Oral histories

Stories from London’s Food Growers.



To ensure that more of London’s food growing heritage is better documented and recorded, Growing Culture volunteers collected and edited interviews, some longer than 1 hour in the participant’s home or garden, and some more similar to vox-pops at events and local hub workshops. We identified older growers as well as those with a particularly interesting story to tell about their experiences of food growing in London. We spoke to people with overseas heritage and learned about their growing cultures and how they feel this has shaped theirs and London’s food culture. Here is a collection of oral histories discussing everything from experiences of growing seeds with a connection to homelands, getting younger generations involved and passionate about growing and the importance and benefits of community gardening.

There’s so much to learn. If we don’t teach our children, or our grandchildren, the history will be lost. And I think we’ve done that last 20 years, 30 years. We need to bring nature back and start from your back garden, start from the pots and the house and the garden. In your kitchen, start putting little herbs in your kitchen windows, make it beautiful.

Nasim Begum

I’ve got something that I can share and grow and help grow with other people and let them know because it is about the wellbeing of my generation and the generation above me and below me because it’s our world and if we can’t sustain anything then what are we going to do

Oral History Interviewee

I felt interviewees really valued the opportunity to tell their stories and I gained confidence in interviewing and recording and learned a lot about the importance of food growing as a way of connecting people and combatting isolation.

Kirsten, Growing Culture volunteer of her oral history experience

Interview with Basilia Gondo, a grower at Spitalfields City Farm

Basilia is a regular grower at Spitalfield’s City Farm. She comes to the integration sessions at the farm where people from different countries explain what they grow and share different recipes/ingredients. For instance, she shares with others the maize originating in Zimbabwe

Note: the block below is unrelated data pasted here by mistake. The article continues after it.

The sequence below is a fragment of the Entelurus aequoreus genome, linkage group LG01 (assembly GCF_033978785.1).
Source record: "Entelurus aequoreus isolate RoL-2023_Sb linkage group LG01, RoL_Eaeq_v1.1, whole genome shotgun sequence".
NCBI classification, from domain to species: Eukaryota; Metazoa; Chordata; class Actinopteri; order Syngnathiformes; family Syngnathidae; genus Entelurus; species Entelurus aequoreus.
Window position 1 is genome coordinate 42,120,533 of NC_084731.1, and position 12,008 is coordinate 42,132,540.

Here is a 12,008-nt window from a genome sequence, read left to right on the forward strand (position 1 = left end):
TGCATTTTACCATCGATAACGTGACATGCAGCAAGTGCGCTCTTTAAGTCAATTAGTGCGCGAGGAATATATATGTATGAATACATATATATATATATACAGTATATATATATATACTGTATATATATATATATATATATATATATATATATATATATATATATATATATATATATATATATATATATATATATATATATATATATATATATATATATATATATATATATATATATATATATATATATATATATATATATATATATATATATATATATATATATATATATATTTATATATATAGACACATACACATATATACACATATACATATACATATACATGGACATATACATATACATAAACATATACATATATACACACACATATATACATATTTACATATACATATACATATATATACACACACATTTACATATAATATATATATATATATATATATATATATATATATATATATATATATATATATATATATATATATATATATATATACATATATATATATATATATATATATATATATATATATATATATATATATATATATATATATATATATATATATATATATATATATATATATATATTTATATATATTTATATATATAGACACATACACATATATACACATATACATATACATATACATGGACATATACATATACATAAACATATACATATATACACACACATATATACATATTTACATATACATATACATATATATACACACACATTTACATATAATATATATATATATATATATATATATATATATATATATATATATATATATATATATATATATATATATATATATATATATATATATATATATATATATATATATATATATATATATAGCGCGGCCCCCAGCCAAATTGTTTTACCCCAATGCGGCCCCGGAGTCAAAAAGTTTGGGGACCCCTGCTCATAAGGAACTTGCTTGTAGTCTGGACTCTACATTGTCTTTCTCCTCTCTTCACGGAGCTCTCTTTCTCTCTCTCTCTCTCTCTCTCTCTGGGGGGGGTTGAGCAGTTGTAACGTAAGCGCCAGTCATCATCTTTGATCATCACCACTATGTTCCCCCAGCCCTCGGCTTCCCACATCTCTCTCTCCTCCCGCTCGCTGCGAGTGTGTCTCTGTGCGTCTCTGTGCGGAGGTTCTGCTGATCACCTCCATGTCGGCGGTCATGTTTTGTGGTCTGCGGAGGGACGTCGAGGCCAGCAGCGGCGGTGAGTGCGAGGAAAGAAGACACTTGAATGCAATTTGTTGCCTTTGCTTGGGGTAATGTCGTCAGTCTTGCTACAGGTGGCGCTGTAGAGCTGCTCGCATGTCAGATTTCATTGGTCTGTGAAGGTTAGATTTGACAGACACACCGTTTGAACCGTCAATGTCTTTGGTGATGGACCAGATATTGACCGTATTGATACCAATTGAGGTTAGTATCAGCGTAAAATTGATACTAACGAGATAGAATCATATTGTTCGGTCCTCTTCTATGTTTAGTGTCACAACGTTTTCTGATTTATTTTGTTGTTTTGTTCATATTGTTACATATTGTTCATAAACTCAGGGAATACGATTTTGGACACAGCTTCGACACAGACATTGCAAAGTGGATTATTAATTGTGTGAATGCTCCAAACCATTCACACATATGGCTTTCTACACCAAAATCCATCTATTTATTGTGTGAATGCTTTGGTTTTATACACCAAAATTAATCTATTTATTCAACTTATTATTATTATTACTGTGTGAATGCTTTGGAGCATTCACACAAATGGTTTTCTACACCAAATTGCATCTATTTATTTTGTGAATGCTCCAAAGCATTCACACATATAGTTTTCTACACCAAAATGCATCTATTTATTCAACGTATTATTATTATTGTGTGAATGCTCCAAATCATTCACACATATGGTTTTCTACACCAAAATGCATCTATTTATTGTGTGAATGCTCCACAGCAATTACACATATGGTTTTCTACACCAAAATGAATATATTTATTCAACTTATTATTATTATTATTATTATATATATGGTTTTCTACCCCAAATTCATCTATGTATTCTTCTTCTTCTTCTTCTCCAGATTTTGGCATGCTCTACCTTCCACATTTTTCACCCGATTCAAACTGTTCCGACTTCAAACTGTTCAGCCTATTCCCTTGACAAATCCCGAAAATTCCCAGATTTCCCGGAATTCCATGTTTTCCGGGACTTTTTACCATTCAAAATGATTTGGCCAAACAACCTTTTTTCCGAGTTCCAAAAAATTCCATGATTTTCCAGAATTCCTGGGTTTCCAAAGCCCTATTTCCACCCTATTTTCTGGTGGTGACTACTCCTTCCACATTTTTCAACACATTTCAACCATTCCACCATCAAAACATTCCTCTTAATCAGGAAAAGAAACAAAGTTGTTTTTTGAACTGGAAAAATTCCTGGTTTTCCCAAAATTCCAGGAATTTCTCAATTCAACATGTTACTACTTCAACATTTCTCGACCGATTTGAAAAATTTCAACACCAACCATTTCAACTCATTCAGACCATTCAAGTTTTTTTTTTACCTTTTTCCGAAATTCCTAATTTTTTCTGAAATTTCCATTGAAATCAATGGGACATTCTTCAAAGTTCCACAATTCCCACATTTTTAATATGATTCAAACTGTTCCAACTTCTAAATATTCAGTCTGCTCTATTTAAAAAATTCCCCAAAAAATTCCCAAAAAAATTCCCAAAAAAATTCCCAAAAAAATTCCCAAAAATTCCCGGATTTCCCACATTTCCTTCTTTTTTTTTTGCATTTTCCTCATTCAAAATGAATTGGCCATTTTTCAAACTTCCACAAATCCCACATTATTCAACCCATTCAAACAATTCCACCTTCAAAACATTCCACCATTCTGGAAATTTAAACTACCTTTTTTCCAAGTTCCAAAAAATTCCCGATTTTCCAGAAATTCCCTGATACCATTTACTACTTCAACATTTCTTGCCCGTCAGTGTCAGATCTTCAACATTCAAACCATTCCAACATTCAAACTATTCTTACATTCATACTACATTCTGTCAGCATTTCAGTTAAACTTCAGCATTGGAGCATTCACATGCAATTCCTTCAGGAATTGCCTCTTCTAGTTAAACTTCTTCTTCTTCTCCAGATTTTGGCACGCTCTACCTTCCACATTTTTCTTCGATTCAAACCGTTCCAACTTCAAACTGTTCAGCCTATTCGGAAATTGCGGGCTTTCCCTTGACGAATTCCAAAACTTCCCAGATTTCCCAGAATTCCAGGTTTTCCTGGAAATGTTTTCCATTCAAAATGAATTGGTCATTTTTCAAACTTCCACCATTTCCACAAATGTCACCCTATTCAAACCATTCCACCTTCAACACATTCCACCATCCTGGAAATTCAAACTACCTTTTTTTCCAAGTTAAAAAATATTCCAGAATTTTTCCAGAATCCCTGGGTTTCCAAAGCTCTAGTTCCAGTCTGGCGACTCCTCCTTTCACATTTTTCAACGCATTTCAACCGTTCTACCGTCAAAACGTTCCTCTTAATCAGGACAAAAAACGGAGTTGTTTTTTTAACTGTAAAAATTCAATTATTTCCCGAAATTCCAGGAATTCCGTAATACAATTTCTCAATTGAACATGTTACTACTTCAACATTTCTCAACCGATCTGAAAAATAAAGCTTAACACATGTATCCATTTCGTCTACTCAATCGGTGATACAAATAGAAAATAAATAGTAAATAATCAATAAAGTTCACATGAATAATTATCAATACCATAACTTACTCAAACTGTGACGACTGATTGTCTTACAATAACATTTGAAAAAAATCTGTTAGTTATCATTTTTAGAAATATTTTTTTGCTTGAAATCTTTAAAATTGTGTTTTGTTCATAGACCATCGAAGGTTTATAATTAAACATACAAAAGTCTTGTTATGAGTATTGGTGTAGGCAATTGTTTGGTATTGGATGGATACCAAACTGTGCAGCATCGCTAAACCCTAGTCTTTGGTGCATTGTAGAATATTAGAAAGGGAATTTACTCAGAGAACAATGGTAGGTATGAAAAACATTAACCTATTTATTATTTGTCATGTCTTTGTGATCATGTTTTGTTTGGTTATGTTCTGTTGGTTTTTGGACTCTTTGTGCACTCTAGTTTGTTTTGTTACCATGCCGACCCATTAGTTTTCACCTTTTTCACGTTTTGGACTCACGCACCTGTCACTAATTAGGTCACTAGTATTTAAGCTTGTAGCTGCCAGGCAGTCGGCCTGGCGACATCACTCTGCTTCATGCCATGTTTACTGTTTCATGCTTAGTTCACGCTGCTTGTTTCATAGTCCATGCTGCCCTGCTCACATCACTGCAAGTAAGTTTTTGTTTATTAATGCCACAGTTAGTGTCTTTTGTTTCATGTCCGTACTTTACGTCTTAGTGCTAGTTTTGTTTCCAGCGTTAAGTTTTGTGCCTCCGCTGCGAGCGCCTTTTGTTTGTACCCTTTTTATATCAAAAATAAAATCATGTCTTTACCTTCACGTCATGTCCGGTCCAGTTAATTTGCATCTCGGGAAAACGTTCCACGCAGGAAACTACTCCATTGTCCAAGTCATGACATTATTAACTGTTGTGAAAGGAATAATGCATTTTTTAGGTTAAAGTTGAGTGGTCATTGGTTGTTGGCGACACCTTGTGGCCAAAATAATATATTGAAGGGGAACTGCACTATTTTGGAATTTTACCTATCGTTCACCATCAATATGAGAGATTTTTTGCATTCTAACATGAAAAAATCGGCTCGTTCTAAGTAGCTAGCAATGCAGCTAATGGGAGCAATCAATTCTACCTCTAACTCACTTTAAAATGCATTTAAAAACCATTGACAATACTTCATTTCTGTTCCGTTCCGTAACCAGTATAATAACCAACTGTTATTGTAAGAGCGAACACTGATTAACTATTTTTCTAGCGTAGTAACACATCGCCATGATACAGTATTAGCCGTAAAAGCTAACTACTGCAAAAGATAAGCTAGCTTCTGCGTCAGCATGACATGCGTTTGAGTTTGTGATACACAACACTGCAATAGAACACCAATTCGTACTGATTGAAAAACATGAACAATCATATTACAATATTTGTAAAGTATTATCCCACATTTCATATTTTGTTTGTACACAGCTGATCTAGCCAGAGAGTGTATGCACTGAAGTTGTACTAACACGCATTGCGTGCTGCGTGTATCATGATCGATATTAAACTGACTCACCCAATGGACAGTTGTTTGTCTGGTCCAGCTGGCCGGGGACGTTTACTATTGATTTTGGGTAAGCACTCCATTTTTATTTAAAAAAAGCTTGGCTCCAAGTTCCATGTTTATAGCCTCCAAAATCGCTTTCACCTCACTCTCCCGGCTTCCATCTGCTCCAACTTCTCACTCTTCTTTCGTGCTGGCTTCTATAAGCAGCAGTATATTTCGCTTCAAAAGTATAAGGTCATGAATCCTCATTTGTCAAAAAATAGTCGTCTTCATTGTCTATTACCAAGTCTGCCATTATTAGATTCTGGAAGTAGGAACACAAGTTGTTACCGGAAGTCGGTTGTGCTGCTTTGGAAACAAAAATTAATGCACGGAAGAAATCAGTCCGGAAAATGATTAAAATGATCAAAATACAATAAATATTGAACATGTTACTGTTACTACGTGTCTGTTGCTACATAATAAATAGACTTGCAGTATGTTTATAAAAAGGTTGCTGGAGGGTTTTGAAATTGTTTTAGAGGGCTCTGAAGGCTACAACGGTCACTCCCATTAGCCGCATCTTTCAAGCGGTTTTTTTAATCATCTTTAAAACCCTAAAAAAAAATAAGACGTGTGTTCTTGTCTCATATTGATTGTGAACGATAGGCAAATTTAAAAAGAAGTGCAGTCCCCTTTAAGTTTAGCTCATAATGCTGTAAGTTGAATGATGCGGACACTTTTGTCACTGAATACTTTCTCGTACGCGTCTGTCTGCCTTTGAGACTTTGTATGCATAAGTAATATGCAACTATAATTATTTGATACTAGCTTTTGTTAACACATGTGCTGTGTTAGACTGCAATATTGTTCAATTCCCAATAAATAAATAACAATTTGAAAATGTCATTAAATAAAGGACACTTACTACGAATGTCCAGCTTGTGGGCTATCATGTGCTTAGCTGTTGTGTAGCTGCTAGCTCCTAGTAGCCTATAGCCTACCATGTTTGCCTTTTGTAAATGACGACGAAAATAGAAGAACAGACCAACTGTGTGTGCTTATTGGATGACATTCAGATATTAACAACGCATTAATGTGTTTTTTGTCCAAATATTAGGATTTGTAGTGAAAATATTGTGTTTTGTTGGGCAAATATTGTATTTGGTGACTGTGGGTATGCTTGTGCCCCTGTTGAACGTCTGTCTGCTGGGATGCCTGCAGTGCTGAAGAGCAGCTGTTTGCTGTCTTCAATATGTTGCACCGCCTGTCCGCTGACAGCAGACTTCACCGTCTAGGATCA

Interview with Clair Battaglino, Rainbow Grow coordinator

Despite growing up on the “mean streets” of New York City, Clair’s rural, southern Italian heritage meant that the freshest vegetables always graced her family table. Summers on Staten Island gave her father a chance to teach her how to tend a small vegetable patch and her mother showed her how to batter a zucchini flower. But it wasn’t until about 10 years ago whilst teaching nursery aged children that Clair began growing vegetables in earnest. It became increasingly important to her to give inner London children the opportunity to grow, cook and eat their own vegetables.
One year on she had an award-winning garden that received 5 stars from the RHS and numerous awards from Islington in Bloom. A few years ago she decided to follow her passion for planting full-time and set up KEENTOGREEN. And since April 2017 she have been coordinating the LGBTQI+ led gardening group, Rainbow Grow. Now based at Hackney CVS, the group has gone from strength to strength with a small show garden at Hampton Court, grants from different sources, an out-reach and education programme and numerous outings, social events & fundraising dinners. Both in private and public spaces Clair believes that beauty does not need to be sacrificed where food is grown.